Members of The Bradford Catholic Players have added their own twist to rock opera Godspell by setting it in Saltaire in the 1800s.

John the Baptist is a window cleaner in this production of the Biblical musical, starting tonight, and the cast are dressed as 19th century villagers.

"Godspell was written in the 1970s as a modern rock opera, presenting a contemporary view of the parables told by Jesus and his disciples," said Debbie Carroll of the Catholic Players.

"The story is based on the Gospel according to St Matthew. These are old parables told through modern music and choreography - the show is a celebration of music, mime, comedy and slapstick.

"We wanted to put our own slant on it, setting it in a different period. Godspell broke new ground in its treatment of the story of Jesus and we're taking it to another dimension.

"We thought what better place to stage a show than in a World Heritage Site?' Victoria Hall lends itself very well to this."

Written by Stephen Schwartz and John-Michael Tebelak, Gods-pell opened in Broadway in 1971 and was made into a film two years later.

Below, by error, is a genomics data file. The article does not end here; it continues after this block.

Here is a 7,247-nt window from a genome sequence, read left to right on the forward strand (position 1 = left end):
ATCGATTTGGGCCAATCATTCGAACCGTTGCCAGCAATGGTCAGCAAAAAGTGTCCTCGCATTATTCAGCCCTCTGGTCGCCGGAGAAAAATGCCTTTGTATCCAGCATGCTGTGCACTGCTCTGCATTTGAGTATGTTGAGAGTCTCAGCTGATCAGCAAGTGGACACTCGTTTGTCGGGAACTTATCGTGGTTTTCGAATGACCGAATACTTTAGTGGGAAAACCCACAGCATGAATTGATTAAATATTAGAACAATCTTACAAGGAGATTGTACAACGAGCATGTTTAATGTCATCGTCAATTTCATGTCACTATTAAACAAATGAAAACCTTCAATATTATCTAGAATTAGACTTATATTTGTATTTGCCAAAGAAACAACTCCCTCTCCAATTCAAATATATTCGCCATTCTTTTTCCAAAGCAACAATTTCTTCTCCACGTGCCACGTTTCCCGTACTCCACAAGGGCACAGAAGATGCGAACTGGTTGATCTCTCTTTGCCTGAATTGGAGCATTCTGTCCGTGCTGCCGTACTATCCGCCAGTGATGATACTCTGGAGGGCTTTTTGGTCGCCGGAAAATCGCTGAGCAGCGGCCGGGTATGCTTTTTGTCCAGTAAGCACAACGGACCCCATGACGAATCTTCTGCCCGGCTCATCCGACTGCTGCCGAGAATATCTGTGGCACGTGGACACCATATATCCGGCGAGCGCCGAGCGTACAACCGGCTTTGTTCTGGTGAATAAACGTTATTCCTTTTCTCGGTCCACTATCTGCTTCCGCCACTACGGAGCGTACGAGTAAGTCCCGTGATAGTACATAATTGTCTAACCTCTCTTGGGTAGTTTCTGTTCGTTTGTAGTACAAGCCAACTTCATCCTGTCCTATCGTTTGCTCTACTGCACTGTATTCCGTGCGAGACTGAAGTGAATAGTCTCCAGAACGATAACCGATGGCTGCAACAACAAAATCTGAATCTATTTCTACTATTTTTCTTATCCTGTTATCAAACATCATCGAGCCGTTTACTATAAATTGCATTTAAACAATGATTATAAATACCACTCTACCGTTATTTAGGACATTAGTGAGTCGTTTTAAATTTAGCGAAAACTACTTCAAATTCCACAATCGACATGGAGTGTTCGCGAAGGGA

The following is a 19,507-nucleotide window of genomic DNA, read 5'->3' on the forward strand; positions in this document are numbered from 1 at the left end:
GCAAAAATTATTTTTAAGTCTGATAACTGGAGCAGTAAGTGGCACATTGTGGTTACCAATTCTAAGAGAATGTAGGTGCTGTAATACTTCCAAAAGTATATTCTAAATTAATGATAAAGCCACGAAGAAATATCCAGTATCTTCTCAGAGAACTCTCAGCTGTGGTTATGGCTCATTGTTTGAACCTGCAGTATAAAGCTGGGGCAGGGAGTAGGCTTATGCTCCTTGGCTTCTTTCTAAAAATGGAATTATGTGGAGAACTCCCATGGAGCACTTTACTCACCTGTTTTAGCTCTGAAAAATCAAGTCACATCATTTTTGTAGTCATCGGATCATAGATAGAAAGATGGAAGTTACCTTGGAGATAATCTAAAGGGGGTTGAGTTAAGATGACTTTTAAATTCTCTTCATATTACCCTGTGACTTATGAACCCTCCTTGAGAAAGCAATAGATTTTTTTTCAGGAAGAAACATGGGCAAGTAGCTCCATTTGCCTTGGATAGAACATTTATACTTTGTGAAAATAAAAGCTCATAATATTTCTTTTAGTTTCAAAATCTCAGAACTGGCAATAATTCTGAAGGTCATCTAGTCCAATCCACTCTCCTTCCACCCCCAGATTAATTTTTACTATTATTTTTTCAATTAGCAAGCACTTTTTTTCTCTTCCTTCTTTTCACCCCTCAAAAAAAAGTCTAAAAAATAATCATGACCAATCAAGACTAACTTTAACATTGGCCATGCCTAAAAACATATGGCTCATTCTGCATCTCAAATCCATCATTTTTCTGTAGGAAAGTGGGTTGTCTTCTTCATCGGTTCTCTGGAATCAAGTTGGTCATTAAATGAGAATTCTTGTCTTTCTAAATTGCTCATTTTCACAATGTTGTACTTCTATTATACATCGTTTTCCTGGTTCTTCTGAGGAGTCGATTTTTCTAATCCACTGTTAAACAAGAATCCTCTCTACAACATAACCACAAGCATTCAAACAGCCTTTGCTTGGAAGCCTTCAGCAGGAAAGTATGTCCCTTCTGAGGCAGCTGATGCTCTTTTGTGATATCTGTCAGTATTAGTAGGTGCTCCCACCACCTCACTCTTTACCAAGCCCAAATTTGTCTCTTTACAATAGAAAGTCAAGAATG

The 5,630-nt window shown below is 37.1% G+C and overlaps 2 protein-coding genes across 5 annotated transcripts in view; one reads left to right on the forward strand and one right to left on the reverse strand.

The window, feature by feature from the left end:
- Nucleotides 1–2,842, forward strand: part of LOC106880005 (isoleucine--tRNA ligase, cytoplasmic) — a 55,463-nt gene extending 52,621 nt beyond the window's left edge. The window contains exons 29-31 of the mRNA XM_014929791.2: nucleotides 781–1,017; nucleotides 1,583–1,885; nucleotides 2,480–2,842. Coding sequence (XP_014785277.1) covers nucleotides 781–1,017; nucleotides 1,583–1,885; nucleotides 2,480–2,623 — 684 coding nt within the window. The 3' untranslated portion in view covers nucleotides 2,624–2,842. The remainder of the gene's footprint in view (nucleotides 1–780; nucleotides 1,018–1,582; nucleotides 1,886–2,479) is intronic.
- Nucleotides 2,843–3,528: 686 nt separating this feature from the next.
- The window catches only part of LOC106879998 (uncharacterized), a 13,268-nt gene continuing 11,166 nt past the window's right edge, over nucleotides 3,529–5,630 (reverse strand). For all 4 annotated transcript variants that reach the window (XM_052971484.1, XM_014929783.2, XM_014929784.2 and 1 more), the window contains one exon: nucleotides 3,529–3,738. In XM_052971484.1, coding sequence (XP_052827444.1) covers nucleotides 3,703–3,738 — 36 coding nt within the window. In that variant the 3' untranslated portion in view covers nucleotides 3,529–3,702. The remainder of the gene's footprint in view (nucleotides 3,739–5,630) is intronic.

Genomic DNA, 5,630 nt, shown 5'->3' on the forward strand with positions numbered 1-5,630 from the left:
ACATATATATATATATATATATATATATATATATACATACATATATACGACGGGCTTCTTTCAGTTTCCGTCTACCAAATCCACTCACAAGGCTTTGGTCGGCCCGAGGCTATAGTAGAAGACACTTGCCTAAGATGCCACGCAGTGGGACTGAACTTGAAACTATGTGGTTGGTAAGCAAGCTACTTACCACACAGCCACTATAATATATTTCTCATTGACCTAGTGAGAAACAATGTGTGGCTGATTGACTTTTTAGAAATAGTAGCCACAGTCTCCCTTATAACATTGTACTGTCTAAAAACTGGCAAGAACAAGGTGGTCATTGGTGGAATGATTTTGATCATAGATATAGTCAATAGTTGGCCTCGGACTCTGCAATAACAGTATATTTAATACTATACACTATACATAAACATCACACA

In the Catholic Players' show, devised by director Helen Clarke, John the Baptist appears as a window cleaner.

"In the Crucifixion scene at the end his ladders are made into a cross, it's very poignant," said Debbie.

"It's still very much the story of Godspell, set in a Victorian mill-working community.

"Jesus comes to the village and tells parables to the villagers. The characters start off wearing black, grey and white mill clothes, then they end up in colourful costumes."

Debbie said the themes of Godspell translate well to a close-knit industrial community.

"The story speaks of the passion of Jesus to teach love and joy in the hearts of people, rather than hate and sadness. It's about loving your neighbour, forgiveness, tolerance and celebration," she said.

"The score draws on modern musical influences."

Debbie, who has been with the Catholic Players for 30 years, starred in the title role of the society's production of Hello Dolly! last autumn, which raised more than £5,000 for Bradford charities.

This year the Players' main production is Annie Get Your Gun, running at the Alhambra in November. Proceeds will go to the Martin House Children's Hospice near Wetherby.

Godspell runs at Victoria Hall, Saltaire, from tomorrow until Saturday. Tickets are available on the door.